This book gives the definitive mathematical answer to what thermodynamics really is: a variational calculus applied to probability distributions. Extending Gibbs's notion of ensemble, the Author imagines the ensemble of all possible probability distributions and assigns probabilities to them by selection rules that are fairly general. The calculus of the most probable distribution in the ensemble produces the entire network of mathematical relationships we recognize as thermodynamics.
The first part of the book develops the theory for discrete and continuous distributions while the second part applies this thermodynamic calculus to problems in population balance theory and shows how the emergence of a giant component in aggregation, and the shattering transition in fragmentation may be treated as formal phase transitions.
While the book is intended as a research monograph, the material is self-contained and the style sufficiently tutorial to be accessible for self-paced study by an advanced graduate student in such fields as physics, chemistry, and engineering.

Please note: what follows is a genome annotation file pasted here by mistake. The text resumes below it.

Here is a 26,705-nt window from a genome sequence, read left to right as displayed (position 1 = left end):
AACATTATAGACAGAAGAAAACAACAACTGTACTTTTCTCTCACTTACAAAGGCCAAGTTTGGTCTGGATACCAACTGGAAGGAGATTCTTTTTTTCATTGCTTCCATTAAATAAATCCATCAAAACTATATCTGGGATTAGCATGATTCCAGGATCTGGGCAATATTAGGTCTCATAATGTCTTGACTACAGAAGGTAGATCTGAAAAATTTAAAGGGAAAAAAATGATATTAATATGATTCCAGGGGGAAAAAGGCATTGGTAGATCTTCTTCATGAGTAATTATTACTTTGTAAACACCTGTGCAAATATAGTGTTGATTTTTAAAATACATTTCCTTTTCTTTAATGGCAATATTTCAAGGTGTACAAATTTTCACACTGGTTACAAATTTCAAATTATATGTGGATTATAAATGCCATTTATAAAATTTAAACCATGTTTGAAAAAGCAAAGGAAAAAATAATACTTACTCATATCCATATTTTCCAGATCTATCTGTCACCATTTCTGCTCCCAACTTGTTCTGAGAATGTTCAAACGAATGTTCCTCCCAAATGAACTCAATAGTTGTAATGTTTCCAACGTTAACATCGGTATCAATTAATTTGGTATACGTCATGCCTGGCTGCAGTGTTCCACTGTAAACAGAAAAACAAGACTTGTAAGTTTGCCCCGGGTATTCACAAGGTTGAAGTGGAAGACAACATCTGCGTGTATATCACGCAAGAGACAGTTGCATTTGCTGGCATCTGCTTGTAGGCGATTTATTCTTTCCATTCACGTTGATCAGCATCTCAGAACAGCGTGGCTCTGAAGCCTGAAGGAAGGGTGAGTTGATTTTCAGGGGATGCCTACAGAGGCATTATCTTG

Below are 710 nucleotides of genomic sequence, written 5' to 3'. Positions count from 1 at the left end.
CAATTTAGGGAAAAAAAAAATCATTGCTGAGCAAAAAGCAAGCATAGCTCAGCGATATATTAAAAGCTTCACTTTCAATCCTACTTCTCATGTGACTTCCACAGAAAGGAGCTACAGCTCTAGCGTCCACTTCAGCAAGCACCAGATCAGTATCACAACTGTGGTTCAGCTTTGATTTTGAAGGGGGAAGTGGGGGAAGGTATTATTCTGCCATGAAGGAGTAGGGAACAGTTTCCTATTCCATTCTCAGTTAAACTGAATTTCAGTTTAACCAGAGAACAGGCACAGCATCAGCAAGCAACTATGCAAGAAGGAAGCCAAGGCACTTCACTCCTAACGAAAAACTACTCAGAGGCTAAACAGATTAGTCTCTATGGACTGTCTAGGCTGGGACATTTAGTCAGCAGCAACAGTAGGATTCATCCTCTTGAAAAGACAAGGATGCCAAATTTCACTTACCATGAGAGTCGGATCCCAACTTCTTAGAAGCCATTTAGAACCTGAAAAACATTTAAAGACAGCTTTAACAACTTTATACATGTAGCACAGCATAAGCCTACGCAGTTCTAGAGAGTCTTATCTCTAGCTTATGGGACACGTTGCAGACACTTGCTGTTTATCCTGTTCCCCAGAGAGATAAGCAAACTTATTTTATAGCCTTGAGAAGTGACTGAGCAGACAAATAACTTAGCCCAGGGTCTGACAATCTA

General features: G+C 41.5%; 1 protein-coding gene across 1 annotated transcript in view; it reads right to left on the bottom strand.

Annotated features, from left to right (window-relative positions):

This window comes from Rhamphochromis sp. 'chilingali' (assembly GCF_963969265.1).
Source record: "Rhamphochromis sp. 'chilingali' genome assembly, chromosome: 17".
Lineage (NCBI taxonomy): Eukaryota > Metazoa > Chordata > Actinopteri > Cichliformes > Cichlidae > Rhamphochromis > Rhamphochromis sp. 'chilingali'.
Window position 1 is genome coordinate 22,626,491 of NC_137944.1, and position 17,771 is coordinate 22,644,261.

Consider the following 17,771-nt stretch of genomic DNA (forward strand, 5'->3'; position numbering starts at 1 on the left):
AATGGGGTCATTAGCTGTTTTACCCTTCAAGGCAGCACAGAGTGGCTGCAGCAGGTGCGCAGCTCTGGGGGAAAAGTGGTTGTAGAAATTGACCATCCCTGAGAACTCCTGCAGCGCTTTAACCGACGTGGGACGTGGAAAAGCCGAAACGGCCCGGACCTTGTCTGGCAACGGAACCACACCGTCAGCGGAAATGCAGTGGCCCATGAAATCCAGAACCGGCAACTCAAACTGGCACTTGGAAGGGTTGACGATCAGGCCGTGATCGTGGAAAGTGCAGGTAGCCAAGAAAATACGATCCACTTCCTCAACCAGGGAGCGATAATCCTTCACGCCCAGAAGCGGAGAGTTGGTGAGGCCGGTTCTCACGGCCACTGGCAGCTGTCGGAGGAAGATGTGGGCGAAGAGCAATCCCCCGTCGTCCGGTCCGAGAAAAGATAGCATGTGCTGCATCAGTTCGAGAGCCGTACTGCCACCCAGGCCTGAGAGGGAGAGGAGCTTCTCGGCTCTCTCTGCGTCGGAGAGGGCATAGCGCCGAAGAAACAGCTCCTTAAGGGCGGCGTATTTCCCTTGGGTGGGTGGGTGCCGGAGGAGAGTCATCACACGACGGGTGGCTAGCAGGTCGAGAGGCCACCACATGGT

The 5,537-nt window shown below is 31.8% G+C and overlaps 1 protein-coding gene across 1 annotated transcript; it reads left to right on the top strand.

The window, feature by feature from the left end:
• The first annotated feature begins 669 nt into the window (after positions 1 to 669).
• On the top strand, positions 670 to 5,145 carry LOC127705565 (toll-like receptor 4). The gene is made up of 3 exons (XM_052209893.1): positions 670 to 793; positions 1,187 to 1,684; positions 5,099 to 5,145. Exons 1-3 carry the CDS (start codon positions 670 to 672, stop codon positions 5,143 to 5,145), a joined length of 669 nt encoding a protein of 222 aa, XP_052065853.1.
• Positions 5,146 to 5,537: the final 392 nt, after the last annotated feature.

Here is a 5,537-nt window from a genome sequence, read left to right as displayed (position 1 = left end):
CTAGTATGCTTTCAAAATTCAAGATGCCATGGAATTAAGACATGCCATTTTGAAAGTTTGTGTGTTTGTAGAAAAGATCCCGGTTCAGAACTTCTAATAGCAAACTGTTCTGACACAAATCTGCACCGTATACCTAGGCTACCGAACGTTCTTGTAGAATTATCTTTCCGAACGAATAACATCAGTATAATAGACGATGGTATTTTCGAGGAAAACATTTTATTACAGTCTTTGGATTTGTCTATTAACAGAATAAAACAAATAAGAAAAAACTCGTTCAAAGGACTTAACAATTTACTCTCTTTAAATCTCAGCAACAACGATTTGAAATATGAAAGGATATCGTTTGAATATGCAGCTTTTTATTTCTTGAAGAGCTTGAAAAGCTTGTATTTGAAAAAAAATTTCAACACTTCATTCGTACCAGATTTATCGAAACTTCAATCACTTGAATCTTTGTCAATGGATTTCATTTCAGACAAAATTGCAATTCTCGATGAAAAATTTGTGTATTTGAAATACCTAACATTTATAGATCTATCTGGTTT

Themis Matsoukas is a professor of chemical engineering at Penn State. He has taught graduate and undergraduate courses in chemical thermodynamics for over 20 years and is the author of an undergraduate textbook on the Fundamentals of Chemical Engineering Thermodynamics (2012, Prentice Hall). His research focuses on nano-colloidal systems and in the application of stochastic methods to population balance models He has been recognized with several awards at Penn State, including the George W. Atherton Award for excellence in Teaching and the Outstanding Teaching Award from the Penn State Engineering Society. He received his undergraduate degree from the National Technical University of Athens, Greece, and his PhD from the University of Michigan, both in chemical engineering
Chapter1: Evolution of Ideas on Entropy.- Chapter2: The Cluster Ensemble.- Chapter3: Thermodynamic Limit (ThL).- Chapter4: The Most Probable Distribution in the Continuous Limit.-Chapter5: Phase Transitions - The Giant Cluster.- Chapter6: The Bicomponent Ensemble.- Chapter7: Generalized Thermodynamics.- Chapter8: Irreversible Clustering.- Chapter9: Kinetic Gelation.- Chapter10: Fragmentation and Shattering.